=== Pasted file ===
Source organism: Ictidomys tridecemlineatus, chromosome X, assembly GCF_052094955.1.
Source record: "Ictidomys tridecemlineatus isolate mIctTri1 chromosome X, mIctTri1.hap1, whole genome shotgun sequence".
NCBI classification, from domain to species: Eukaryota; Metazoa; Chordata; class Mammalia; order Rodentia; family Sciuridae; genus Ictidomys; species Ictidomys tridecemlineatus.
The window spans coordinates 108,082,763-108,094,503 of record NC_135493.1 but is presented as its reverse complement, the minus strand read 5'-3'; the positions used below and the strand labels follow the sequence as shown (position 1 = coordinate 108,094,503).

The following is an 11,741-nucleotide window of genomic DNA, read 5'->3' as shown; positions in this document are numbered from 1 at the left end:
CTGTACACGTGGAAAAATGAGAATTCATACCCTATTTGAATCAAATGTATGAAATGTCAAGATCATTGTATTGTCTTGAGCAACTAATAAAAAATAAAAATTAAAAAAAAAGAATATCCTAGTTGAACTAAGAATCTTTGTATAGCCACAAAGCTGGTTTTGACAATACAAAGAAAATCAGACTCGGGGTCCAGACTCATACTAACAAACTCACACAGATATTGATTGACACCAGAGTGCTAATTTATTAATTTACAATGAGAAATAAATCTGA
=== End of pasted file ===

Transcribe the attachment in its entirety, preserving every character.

Source organism: Ictidomys tridecemlineatus, chromosome X, assembly GCF_052094955.1.
Source record: "Ictidomys tridecemlineatus isolate mIctTri1 chromosome X, mIctTri1.hap1, whole genome shotgun sequence".
NCBI classification, from domain to species: Eukaryota; Metazoa; Chordata; class Mammalia; order Rodentia; family Sciuridae; genus Ictidomys; species Ictidomys tridecemlineatus.
The window spans coordinates 108,082,763-108,094,503 of record NC_135493.1 but is presented as its reverse complement, the minus strand read 5'-3'; the positions used below and the strand labels follow the sequence as shown (position 1 = coordinate 108,094,503).

The following is an 11,741-nucleotide window of genomic DNA, read 5'->3' as shown; positions in this document are numbered from 1 at the left end:
CTGTACACGTGGAAAAATGAGAATTCATACCCTATTTGAATCAAATGTATGAAATGTCAAGATCATTGTATTGTCTTGAGCAACTAATAAAAAATAAAAATTAAAAAAAAAGAATATCCTAGTTGAACTAAGAATCTTTGTATAGCCACAAAGCTGGTTTTGACAATACAAAGAAAATCAGACTCGGGGTCCAGACTCATACTAACAAACTCACACAGATATTGATTGACACCAGAGTGCTAATTTATTAATTTACAATGAGAAATAAATCTGA